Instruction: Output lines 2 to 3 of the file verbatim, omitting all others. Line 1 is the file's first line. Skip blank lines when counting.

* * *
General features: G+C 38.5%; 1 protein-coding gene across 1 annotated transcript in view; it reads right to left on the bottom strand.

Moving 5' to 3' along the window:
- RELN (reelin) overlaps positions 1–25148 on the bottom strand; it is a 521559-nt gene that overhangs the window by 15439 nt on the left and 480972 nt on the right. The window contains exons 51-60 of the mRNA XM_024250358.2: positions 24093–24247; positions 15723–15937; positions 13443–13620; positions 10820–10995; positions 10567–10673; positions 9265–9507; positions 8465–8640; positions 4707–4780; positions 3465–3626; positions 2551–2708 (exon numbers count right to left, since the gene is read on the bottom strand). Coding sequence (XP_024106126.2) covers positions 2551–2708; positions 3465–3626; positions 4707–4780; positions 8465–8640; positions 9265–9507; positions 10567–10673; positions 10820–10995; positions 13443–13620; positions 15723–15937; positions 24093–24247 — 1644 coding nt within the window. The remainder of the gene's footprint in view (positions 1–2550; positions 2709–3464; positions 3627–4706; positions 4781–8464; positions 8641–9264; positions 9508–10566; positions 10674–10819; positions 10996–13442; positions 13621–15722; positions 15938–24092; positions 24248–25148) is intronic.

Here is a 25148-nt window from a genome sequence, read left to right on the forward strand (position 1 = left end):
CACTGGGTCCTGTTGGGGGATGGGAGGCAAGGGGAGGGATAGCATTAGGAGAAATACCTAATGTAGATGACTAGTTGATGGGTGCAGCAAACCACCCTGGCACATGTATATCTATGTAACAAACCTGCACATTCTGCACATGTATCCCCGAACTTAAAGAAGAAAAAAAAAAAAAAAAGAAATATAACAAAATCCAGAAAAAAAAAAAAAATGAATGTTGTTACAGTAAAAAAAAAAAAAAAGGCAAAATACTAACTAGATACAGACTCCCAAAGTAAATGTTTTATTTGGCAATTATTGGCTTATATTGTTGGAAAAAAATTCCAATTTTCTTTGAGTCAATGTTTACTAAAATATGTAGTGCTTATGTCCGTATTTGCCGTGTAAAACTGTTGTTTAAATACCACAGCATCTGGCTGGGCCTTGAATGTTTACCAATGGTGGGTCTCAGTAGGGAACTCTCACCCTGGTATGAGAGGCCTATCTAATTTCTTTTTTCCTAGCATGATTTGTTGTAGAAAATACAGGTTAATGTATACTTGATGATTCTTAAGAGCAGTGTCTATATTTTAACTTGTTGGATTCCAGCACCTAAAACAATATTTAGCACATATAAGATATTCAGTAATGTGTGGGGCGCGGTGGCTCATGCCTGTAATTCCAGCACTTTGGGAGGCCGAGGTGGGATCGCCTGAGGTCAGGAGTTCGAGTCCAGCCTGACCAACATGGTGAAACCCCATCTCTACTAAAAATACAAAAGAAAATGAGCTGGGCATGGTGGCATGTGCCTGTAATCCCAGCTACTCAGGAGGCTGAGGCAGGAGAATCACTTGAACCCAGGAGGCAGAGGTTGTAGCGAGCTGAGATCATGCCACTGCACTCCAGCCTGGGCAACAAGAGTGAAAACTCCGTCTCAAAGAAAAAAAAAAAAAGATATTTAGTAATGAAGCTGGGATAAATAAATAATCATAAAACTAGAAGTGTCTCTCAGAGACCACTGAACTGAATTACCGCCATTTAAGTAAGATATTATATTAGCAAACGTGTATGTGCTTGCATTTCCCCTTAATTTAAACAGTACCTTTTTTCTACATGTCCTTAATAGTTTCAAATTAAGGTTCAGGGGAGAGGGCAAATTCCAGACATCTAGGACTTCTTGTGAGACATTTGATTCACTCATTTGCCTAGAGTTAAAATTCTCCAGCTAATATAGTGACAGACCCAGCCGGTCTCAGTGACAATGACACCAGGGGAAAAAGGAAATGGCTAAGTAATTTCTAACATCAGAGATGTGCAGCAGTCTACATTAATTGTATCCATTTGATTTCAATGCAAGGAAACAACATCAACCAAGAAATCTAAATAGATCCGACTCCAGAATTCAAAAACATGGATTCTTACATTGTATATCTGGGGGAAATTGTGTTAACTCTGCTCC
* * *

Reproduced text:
Moving 5' to 3' along the window:
- RELN (reelin) overlaps positions 1–25148 on the bottom strand; it is a 521559-nt gene that overhangs the window by 15439 nt on the left and 480972 nt on the right. The window contains exons 51-60 of the mRNA XM_024250358.2: positions 24093–24247; positions 15723–15937; positions 13443–13620; positions 10820–10995; positions 10567–10673; positions 9265–9507; positions 8465–8640; positions 4707–4780; positions 3465–3626; positions 2551–2708 (exon numbers count right to left, since the gene is read on the bottom strand). Coding sequence (XP_024106126.2) covers positions 2551–2708; positions 3465–3626; positions 4707–4780; positions 8465–8640; positions 9265–9507; positions 10567–10673; positions 10820–10995; positions 13443–13620; positions 15723–15937; positions 24093–24247 — 1644 coding nt within the window. The remainder of the gene's footprint in view (positions 1–2550; positions 2709–3464; positions 3627–4706; positions 4781–8464; positions 8641–9264; positions 9508–10566; positions 10674–10819; positions 10996–13442; positions 13621–15722; positions 15938–24092; positions 24248–25148) is intronic.